News Coronavirus The countries that surprised, shocked and worried us during the pandemic
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The countries that surprised, shocked and worried us during the pandemic

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New Zealand has been heralded as the gold standard of national responses to COVID-19, while Trump’s America has ranked last as deaths in the US near 330,000.

In the survey, conducted by consultancy firm Brand Finance, 75,000 members of the public and 750 people from targeted audiences were asked to evaluate 105 nations’ response to the pandemic.

They were asked to rate the nation’s ability to stimulate the economy, protect the health and wellbeing of citizens, as well as co-operate on the international stage and provide aid.

New Zealand, where community transmission of COVID-19 has effectively been eliminated, was ranked No.1 with a net score of 43 per cent.

Prime Minister Jacinda Ardern’s decisive response, comprising of hard and fast lockdowns and clear communication about what needed to be done, has been admired around the world.

As a result, the island nation has recorded only 25 deaths and fewer than 1030 cases.

Compare that to the US, where more than 320,000 people have died from COVID-19 and at least 18.2 million people have been infected.

It’s no wonder respondents ranked the US last (-16 per cent).

About 3000 Americans are dying every day in a worrying trend that health experts predict will last for two or three months.

Australia, meanwhile, was ranked 11th with a strong net score of 37 per cent.

However, a new cluster in Sydney threatens to disrupt our winning streak.

NSW confirmed eight more COVID infections on Wednesday, including seven linked to the Northern Beaches outbreak, bringing the total number of new infections to 97.

The behaviour of Sydneysiders over Christmas and New Year’s Eve will shape Australia’s fight against COVID-19. Photo: Getty

Overlooked success stories

Although the survey’s respondents praised affluent countries like NZ and Switzerland, proper credit was not given to Vietnam in South-East Asia.

Vietnam was ranked 59th with a net score of just 8 per cent, despite the nation recording only 35 deaths and fewer than 1500 cases.

Its track record is all the more impressive given Vietnam shares a border with China, where the coronavirus emerged in December last year.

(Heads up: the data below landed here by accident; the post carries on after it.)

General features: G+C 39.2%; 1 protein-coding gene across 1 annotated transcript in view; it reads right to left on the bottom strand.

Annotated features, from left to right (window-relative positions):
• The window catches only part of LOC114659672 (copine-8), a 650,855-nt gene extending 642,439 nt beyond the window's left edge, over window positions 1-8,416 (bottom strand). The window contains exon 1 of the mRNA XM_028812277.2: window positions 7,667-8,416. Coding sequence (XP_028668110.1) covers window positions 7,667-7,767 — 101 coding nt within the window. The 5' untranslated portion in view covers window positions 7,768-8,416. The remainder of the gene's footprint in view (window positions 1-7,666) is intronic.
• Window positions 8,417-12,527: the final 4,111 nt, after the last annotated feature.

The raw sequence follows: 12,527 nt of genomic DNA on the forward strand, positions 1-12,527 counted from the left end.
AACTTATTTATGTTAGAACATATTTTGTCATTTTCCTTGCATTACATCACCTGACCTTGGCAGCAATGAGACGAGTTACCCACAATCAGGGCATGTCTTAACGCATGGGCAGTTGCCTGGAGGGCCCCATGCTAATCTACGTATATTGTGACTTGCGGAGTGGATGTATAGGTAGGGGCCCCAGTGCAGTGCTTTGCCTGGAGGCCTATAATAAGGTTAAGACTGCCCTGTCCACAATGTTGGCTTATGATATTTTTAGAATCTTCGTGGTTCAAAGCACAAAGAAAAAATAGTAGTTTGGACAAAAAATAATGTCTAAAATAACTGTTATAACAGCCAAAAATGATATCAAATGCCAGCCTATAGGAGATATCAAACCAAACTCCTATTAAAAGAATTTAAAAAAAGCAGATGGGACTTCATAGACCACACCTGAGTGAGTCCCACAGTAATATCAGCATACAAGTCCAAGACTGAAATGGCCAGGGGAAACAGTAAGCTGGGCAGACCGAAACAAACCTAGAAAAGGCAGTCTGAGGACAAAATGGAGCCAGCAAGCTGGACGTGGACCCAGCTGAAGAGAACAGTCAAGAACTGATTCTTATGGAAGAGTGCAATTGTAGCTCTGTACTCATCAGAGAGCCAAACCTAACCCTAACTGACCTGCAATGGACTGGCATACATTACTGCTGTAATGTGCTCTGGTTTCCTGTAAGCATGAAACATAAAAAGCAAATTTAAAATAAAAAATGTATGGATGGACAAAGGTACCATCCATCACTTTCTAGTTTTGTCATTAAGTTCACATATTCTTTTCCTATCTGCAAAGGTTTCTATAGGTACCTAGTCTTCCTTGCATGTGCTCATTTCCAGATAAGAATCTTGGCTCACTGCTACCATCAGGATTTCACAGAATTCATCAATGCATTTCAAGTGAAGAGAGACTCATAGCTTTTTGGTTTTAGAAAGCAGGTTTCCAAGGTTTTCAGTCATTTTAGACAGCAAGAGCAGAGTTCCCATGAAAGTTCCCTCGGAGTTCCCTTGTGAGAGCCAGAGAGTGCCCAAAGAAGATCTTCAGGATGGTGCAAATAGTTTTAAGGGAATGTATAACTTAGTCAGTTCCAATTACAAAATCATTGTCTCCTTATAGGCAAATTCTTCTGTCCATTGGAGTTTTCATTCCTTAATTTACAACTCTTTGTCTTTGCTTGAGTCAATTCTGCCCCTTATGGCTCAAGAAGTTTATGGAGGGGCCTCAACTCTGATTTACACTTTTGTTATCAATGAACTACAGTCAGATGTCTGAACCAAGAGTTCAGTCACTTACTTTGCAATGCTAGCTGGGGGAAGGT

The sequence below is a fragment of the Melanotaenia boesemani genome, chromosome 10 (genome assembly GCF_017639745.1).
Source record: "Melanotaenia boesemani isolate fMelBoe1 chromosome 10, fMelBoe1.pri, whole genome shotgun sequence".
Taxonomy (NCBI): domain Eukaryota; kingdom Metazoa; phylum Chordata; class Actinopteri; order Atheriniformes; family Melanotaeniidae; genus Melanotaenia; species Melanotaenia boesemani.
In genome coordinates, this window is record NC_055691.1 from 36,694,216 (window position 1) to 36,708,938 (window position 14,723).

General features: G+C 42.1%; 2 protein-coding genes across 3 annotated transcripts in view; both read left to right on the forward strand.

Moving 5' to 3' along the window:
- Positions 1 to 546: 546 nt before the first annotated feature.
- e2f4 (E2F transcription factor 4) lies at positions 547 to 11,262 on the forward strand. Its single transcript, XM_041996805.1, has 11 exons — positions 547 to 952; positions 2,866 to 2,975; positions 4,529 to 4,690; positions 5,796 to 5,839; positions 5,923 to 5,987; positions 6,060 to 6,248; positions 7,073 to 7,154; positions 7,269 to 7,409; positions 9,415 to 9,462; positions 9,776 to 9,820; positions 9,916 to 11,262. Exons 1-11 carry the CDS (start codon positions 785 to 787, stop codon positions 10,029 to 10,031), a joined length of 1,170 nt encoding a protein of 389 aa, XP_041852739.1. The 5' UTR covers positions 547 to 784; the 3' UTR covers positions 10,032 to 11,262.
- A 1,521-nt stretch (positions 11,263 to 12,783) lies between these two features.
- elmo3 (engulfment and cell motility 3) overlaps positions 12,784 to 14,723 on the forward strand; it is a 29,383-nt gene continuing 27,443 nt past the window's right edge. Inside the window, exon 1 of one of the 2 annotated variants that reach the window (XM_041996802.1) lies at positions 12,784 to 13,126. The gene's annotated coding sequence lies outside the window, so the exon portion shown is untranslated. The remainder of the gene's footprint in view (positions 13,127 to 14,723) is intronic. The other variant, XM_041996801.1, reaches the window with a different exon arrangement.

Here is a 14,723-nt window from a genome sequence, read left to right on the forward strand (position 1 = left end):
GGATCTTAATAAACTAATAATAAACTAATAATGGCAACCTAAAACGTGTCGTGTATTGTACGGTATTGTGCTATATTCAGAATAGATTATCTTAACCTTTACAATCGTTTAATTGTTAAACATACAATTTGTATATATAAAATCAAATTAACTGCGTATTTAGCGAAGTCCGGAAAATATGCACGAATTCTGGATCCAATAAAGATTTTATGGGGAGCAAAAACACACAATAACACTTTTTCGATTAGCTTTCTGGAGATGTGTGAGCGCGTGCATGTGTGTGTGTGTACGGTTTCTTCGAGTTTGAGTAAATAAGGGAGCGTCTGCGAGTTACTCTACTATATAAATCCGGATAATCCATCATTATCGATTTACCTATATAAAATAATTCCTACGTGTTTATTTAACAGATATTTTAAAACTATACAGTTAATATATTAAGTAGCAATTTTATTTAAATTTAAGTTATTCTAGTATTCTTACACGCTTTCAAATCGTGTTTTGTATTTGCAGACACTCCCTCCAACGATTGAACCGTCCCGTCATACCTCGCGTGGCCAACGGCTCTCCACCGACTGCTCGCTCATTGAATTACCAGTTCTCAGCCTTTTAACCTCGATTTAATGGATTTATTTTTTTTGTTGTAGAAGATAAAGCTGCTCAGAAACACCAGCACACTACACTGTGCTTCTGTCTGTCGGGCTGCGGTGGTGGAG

A woman wearing a face mask in Hanoi on December 1, a day after Vietnam reported its first local transmission case of COVID-19 in nearly three months. Photo: Getty

Another country that did not get the recognition it deserved was Slovakia, which was ranked 71st with a net score of just five per cent.

Right up until September, Slovakia had recorded relatively few infections.

That was until a fresh bout of coronavirus cases suddenly started to appear after summer.

To get on top of its second wave, the Slovakian government rolled out an ambitious mass testing program that aimed to test its entire adult population for SARS-CoV-2.

The Slovakian government has organised widespread testing in 45 regional districts known as ‘red zones’. Photo: AAP

Thousands of testing sites have since been set up across the country, with everyone aged 10 and over —approximately four million people—asked to attend a testing site and take an antigen test.

After being tested, people must wait in a separate disinfected room until they are given their results about half an hour later.

Though some health experts have criticised the program’s implementation, supporters of mass testing in other countries have pointed to Slovakia as an example of how to respond to outbreaks.

Downfalls in the West

Western powerhouses who received low scores included France (15 per cent), the United Kingdom (14 per cent), Spain (4 per cent) and Italy (-1 per cent).

In the UK, where the British government let COVID-19 rip through the population, a new highly infectious virus strain has emerged that has disrupted crucial supply chains and further crippled the nation’s economy.

Lorries parked on the M20 in Kent after the French government’s announcement it will not accept any passengers the UK. Photo: AAP

The UK, Spain, and Italy are within the top 10 highest mortality rates per 100,000 in the world, with Italy recording the highest mortality rates per 100,000 among the three at 102.16.

On the other end of the spectrum, countries like Switzerland, Japan, Canada, Norway, Singapore, Denmark, South Korea, Australia, Austria and Sweden all received strong scores for their COVID response.

Sweden was ranked 13th with a net score of 35 per cent – a surprising result given the intense criticism lumped on Sweden for its decision to snub lockdowns in favour of keeping its economy open.